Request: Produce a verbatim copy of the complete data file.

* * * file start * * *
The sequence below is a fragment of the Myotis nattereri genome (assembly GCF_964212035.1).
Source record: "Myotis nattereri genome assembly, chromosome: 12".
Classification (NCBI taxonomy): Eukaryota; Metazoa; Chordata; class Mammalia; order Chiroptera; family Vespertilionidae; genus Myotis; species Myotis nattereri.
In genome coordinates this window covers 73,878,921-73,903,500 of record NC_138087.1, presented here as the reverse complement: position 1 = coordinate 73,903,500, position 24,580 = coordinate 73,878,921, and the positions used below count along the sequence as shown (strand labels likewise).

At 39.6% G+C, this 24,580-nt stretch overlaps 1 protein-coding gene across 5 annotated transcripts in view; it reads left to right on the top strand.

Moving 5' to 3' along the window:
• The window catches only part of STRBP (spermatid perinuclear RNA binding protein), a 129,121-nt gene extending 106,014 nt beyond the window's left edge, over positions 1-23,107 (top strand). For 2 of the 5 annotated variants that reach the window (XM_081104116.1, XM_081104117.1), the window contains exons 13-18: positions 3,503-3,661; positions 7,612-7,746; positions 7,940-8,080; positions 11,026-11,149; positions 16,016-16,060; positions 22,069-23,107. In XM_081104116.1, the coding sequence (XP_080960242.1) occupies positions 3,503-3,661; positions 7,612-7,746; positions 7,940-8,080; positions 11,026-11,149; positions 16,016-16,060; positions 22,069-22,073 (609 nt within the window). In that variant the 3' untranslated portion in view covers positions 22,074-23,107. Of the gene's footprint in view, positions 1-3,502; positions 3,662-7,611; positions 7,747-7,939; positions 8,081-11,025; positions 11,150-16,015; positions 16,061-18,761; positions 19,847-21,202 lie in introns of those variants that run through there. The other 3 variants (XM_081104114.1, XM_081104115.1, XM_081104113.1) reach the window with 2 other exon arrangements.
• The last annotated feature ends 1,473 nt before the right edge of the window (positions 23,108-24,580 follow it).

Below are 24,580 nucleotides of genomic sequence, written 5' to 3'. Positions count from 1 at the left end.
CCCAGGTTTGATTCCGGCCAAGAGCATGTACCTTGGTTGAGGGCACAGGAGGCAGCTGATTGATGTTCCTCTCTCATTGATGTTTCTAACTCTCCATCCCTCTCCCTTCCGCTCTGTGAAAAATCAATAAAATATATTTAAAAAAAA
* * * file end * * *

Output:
The sequence below is a fragment of the Myotis nattereri genome (assembly GCF_964212035.1).
Source record: "Myotis nattereri genome assembly, chromosome: 12".
Classification (NCBI taxonomy): Eukaryota; Metazoa; Chordata; class Mammalia; order Chiroptera; family Vespertilionidae; genus Myotis; species Myotis nattereri.
In genome coordinates this window covers 73,878,921-73,903,500 of record NC_138087.1, presented here as the reverse complement: position 1 = coordinate 73,903,500, position 24,580 = coordinate 73,878,921, and the positions used below count along the sequence as shown (strand labels likewise).

At 39.6% G+C, this 24,580-nt stretch overlaps 1 protein-coding gene across 5 annotated transcripts in view; it reads left to right on the top strand.

Moving 5' to 3' along the window:
• The window catches only part of STRBP (spermatid perinuclear RNA binding protein), a 129,121-nt gene extending 106,014 nt beyond the window's left edge, over positions 1-23,107 (top strand). For 2 of the 5 annotated variants that reach the window (XM_081104116.1, XM_081104117.1), the window contains exons 13-18: positions 3,503-3,661; positions 7,612-7,746; positions 7,940-8,080; positions 11,026-11,149; positions 16,016-16,060; positions 22,069-23,107. In XM_081104116.1, the coding sequence (XP_080960242.1) occupies positions 3,503-3,661; positions 7,612-7,746; positions 7,940-8,080; positions 11,026-11,149; positions 16,016-16,060; positions 22,069-22,073 (609 nt within the window). In that variant the 3' untranslated portion in view covers positions 22,074-23,107. Of the gene's footprint in view, positions 1-3,502; positions 3,662-7,611; positions 7,747-7,939; positions 8,081-11,025; positions 11,150-16,015; positions 16,061-18,761; positions 19,847-21,202 lie in introns of those variants that run through there. The other 3 variants (XM_081104114.1, XM_081104115.1, XM_081104113.1) reach the window with 2 other exon arrangements.
• The last annotated feature ends 1,473 nt before the right edge of the window (positions 23,108-24,580 follow it).

Below are 24,580 nucleotides of genomic sequence, written 5' to 3'. Positions count from 1 at the left end.
CCCAGGTTTGATTCCGGCCAAGAGCATGTACCTTGGTTGAGGGCACAGGAGGCAGCTGATTGATGTTCCTCTCTCATTGATGTTTCTAACTCTCCATCCCTCTCCCTTCCGCTCTGTGAAAAATCAATAAAATATATTTAAAAAAAA